,
      • Dillon K.M.
      • Matson J.B.
      A review of chemical tools for studying small molecule persulfides: detection and delivery.
      ).
      The detection and quantification of H2S in biological systems are challenging. Several estimations of the steady-state level of H2S in tissues have been done and corrected as interferences were identified (
      • Furne J.
      • Saeed A.
      • Levitt M.D.
      Whole tissue hydrogen sulfide concentrations are orders of magnitude lower than presently accepted values.
      ). Among other confounding factors, the volatility of H2S and the presence of other sulfur compounds in the samples (thiols, bound forms of sulfide, and partially oxidized sulfur species) complicate the attainment of accurate results. Some reliable determinations inform basal values of 6 to 80 nM H2S in most murine tissues (
      • Levitt M.D.
      • Abdel-Rehim M.S.
      • Furne J.
      Free and acid-labile hydrogen sulfide concentrations in mouse tissues: anomalously high free hydrogen sulfide in aortic tissue.
      ). Therefore, prime challenges in H2S detection are the sensitivity and selectivity of the method.
      Although there is a wide variety of quantification methods, several of them show low selectivity in biochemical systems. The available methodologies take advantage of some features of H2S: (1) it is a gas under normal conditions, (2) it is a reducing agent, (3) it forms insoluble salts with metal ions, and (4) it has bis-nucleophilic character, that is, it is both a nucleophile and a nucleophile precursor: the nucleophilic reaction of H2S with a suitable electrophile forms a thiol, which is a new nucleophile that can react itself with another electrophile. Some of these features are common to other compounds also present in biochemical samples, so methods are at risk of lacking specificity. One crucial concern is the interference by thiols, present in millimolar levels in biochemical samples. Thiols share some chemical properties with H2S, particularly their nucleophilicity and oxidizability.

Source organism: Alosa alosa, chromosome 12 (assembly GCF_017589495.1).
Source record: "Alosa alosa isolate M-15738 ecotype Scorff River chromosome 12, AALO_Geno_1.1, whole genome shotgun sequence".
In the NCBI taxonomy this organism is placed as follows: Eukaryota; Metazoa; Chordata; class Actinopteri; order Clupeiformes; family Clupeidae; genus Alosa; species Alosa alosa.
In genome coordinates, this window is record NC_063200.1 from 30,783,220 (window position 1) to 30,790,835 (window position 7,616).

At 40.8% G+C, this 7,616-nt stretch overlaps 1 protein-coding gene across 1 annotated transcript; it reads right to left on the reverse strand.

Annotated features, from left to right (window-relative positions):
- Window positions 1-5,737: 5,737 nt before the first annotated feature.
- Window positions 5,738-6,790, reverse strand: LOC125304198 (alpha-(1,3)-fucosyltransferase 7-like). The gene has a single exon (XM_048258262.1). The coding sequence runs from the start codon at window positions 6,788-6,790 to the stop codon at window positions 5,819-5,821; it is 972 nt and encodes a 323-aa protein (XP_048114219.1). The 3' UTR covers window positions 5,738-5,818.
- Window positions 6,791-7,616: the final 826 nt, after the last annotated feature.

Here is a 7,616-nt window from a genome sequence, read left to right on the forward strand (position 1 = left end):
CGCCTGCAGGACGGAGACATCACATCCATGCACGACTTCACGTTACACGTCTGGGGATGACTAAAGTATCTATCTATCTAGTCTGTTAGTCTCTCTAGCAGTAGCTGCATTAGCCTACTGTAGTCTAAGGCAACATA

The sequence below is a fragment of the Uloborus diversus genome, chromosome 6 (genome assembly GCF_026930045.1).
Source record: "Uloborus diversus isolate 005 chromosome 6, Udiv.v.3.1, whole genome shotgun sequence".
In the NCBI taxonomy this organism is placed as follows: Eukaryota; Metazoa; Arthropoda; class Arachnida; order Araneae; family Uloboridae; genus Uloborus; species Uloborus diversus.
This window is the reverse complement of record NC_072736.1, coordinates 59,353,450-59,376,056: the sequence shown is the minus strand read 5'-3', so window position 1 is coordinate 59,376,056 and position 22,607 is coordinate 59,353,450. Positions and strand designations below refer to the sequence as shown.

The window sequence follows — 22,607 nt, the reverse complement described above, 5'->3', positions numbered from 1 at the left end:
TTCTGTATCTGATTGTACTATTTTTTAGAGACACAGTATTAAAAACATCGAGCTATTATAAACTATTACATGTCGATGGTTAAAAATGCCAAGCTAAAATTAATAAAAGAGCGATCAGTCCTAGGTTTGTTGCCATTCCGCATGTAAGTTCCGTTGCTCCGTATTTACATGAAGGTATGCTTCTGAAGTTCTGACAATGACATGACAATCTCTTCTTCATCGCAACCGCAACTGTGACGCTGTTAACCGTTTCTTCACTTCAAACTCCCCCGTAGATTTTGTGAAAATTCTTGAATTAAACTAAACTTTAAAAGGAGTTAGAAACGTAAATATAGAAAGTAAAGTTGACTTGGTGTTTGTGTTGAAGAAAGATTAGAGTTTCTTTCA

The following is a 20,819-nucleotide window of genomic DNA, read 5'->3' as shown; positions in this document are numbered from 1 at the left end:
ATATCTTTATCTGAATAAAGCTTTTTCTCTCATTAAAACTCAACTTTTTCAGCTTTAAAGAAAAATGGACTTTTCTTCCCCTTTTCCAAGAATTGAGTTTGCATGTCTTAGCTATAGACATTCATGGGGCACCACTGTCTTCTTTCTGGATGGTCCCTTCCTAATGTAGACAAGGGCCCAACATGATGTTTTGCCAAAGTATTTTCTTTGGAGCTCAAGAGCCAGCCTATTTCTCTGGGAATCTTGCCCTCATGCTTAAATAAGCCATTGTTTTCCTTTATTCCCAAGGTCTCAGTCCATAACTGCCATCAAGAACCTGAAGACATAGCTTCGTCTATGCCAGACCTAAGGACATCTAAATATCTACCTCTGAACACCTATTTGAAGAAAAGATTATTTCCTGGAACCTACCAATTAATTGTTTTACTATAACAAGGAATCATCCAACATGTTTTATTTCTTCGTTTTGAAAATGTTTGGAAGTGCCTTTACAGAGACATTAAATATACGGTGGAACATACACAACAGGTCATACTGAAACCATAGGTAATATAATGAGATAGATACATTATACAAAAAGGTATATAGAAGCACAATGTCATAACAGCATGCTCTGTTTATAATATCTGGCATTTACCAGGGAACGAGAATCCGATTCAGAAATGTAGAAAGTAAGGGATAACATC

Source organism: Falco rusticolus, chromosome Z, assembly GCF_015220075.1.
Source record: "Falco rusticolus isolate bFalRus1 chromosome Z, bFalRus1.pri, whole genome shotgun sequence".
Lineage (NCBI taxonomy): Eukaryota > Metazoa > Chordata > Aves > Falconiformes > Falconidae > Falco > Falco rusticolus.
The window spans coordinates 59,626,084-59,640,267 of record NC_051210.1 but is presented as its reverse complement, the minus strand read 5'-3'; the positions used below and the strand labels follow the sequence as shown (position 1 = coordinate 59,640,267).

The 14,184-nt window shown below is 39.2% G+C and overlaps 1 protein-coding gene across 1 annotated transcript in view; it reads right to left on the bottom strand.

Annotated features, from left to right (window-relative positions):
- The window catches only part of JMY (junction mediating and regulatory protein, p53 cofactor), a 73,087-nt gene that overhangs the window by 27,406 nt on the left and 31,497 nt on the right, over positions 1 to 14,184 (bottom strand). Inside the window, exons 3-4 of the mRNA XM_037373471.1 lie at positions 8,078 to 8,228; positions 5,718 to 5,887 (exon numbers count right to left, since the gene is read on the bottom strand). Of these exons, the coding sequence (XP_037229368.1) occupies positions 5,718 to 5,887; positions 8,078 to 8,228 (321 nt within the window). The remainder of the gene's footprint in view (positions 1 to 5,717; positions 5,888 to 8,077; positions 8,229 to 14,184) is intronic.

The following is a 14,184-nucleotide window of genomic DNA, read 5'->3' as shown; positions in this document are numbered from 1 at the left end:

An early and not very sensitive (but useful) method involved the formation of dark precipitates with lead cations on soaked paper sheets, which enabled to test the presence of H2S in the atmosphere. This approach is still being used to sense H2S gas in cell cultures or reaction mixtures but shows poor linearity and sensitivity (
      • Zhang Y.
      • Weiner J.H.
      A simple semi-quantitative in vivo method using H2S detection to monitor sulfide metabolizing enzymes.
      ). The methylene blue method is the gold standard for environmental measurements (
      ). Samples are incubated with N,N-dimethyl-p-phenylenediamine and ferric ions in a strongly acidic medium to synthesize methylene blue. It is a convenient and sensitive method, but, in biochemical samples, the extreme conditions used could modify equilibria or release bound forms of sulfide, such as iron–sulfur clusters (
      • Ubuka T.
      Assay methods and biological roles of labile sulfur in animal tissues.
      ). Also, the presence of high concentrations of thiols or other reductants in the sample interferes with the yield of this reaction (
      • Huyser E.S.
      • Tang H.-N.
      Kinetic analysis of the methylene blue oxidations of thiols.
      ). A more sensitive method is gas chromatography coupled to a chemiluminescence sulfur detection system (